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Arlington Park: Daily average handle drops 7 percent
By Marcus Hersh
ARLINGTON HEIGHTS, Ill. – Average daily betting handle during the 89-day Arlington race meet that ended Sunday fell below $3 million for the first time since 2010, the year the track experienced a 27 percent decline in average daily all-sources handle.
Average daily all-sources handle fell 7 percent this year compared to 2012, dropping from $3,201,354 to $2,975,431. Ontrack average daily handle dropped 5 percent, to $379,846, while out-of-state handle on Arlington’s races was down 8 percent, to $2,370,289.
The season was far from disastrous, but Arlington has never really rebounded from the precipitous betting drop it experienced between 2009, when average daily all-sources handle was more than $4 million, and 2010, when handle cratered to $2.9 million.
Arlington’s average field size peaked at 8.34 starters per race in 2011 and has fallen the last two years, dipping to 7.91 starters per race during the 2013 meet. Still, that is more starters than Arlington averaged during the better business year of 2009, when the suburban Chicago track averaged 7.85 starters. Arlington installed an all-weather Polytrack main track in 2007, and an average of just 7.46 horses started in Polytrack races this season, but Arlington averaged only 7.14 dirt starters per race in 2006 and 7.6 in 2005.
A drier-than-normal summer produced 300 turf races during this season, down from 319 last year, but up from 274 in 2011 and 289 in 2010. Favorites won more often on turf than Polytrack; the Arlington main-track produced 32 percent winning favorites this summer, below the national norm, while 37 percent of favorites won over turf.
Leading trainer at the meet came as no surprise: Wayne Catalano won his 11th Arlington title by sending out 70 winners, and his $2,060,909 in purse earnings was an Arlington record. Midwest Thoroughbreds, the runaway North American leading owner by wins, captured its second straight Arlington owners’ title, with 31 victories.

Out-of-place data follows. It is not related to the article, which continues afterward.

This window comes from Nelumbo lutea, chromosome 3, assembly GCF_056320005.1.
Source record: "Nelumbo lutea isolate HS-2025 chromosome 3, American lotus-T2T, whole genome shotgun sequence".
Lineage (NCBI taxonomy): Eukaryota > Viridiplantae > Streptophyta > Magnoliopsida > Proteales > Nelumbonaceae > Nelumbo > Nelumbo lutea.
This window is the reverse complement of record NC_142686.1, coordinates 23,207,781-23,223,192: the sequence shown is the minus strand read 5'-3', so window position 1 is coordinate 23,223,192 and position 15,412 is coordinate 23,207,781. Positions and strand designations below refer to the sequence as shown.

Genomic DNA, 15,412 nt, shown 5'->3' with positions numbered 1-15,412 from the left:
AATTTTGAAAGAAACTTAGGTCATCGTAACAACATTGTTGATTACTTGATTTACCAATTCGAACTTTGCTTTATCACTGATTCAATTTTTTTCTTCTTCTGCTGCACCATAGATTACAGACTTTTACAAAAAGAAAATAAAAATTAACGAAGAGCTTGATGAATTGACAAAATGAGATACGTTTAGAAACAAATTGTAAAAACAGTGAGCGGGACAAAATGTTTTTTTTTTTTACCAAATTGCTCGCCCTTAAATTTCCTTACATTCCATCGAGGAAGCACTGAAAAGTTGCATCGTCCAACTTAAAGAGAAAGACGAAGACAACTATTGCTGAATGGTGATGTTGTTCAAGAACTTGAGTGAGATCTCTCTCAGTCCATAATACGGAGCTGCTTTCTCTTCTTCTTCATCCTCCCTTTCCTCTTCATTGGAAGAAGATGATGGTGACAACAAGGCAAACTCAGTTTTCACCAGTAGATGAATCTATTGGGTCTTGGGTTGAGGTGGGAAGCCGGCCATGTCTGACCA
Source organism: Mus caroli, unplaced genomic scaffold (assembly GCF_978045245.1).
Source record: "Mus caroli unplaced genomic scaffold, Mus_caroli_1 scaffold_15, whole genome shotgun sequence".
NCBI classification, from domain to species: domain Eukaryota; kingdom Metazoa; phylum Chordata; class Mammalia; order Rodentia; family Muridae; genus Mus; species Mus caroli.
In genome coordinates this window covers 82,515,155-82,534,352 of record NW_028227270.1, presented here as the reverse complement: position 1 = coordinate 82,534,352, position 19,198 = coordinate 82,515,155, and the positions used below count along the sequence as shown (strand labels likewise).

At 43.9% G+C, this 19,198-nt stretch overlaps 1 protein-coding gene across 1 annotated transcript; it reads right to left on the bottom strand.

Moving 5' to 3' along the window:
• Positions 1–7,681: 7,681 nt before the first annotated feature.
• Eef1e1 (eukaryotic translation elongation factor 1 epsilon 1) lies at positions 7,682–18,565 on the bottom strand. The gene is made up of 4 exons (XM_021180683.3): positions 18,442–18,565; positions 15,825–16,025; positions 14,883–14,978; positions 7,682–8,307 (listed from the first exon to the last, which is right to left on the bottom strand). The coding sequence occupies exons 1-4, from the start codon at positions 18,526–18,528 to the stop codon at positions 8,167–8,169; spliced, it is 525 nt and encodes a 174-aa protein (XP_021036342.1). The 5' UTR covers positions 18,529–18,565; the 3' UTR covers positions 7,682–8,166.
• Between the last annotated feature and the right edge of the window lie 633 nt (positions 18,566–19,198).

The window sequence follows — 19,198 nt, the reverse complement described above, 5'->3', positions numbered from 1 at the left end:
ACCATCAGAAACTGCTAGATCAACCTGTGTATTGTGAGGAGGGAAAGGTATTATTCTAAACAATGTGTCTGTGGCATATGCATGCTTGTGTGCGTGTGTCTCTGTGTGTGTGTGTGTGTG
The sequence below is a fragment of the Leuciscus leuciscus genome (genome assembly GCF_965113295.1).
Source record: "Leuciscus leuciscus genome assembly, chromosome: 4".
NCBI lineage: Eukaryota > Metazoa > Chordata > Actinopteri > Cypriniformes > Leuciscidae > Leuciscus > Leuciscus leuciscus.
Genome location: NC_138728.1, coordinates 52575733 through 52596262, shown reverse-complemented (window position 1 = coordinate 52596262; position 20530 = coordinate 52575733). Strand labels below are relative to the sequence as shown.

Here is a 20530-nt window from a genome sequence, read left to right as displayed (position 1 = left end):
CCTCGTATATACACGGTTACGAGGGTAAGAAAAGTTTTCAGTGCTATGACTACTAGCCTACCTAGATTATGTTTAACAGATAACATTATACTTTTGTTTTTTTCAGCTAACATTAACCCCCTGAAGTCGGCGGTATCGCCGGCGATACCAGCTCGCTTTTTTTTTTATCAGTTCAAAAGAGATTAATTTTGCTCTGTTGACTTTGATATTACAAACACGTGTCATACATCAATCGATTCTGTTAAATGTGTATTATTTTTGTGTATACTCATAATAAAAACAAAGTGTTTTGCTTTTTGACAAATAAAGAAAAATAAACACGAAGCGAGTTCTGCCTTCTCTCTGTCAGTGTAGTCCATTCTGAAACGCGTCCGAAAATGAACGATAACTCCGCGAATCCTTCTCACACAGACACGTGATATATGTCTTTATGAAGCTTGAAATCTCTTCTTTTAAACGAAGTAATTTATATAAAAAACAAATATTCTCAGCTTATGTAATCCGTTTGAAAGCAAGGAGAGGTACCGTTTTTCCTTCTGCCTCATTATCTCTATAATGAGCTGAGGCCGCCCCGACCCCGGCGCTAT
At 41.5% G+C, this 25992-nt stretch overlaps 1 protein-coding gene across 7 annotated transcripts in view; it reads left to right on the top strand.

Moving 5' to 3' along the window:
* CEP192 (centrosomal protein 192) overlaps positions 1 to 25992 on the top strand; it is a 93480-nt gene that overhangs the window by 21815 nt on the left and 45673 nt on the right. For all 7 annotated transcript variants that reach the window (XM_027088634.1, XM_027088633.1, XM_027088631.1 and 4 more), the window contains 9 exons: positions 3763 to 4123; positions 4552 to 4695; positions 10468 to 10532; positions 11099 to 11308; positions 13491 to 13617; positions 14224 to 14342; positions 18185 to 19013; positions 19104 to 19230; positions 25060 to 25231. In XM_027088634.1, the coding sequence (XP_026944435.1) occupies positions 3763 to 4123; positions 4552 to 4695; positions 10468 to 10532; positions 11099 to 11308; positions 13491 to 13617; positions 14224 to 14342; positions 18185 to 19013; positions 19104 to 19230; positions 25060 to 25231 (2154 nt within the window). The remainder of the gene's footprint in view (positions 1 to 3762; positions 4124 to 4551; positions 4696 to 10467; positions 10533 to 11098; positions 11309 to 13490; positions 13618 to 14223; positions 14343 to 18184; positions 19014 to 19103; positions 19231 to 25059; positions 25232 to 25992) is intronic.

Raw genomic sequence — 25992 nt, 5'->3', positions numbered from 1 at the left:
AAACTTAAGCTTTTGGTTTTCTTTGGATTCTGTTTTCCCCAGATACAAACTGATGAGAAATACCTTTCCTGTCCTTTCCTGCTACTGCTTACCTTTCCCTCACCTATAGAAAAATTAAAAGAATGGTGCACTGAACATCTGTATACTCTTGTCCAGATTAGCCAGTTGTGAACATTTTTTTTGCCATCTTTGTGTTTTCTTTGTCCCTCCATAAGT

But few would have predicted that first-year rider Emmanual Esquivel would win the riding title. The 23-year-old Esquivel, who launched his career in February, outpaced James Graham, 79-75, though Graham rode at Kentucky Downs on two of the Arlington meet’s final Saturdays. Esquivel became the first apprentice to win an Arlington title since 1940.
The Arlington Million, for the third time in 11 years, was decided on a disqualification, with first-place The Apache taken down to second for interfering with runner-up Real Solution in deep stretch. Dank left no doubt who was best in the Beverly D., running away to a blowout victory. Admiral Kitten won the Secretariat, the meet’s third Grade 1 race.
I stopped betting Arlington years ago when they changed their surface to poly. Real horse racing is on dirt and Arlington had a great history on the dirt. Damascus, Dr. Fager etc...I know a lot of you fans like Keeneland and Del Mar but I will pass for the real thing, (dirt)
I was at Arlington once this summer. Great place to visit, but a few things to work on. One, we had to wait 10 minutes at the entrance gate to buy tickets (only one cashier on a Thursday afternoon). Secondly, I didn't find even one mutuel clerk working the first floor of the grandstand. We had to place all of our bets at self-service terminals. I've been betting everyday for 25 years, yet I find the self-service terminals a tad confusing and extremely time consuming. I imagine that a novice could be quite intimidated by trying to place a bet at these machines. Third, the concession prices are outrageous. I think I paid nearly $5 for a small bottle of purified water.....give me a break.
Time to shut it down.......
I love the way Manny Esquivel rides. He looks like a polished rider already. Can ride a speed horse, and can move a horse from behind. He wins on the main & the turf. Bright future for this guy. But it sounds as if he likes Chicago, so maybe he becomes king of the Chicago ovals for awhile? Regardless of where he chooses to go, I wish the best of luck!
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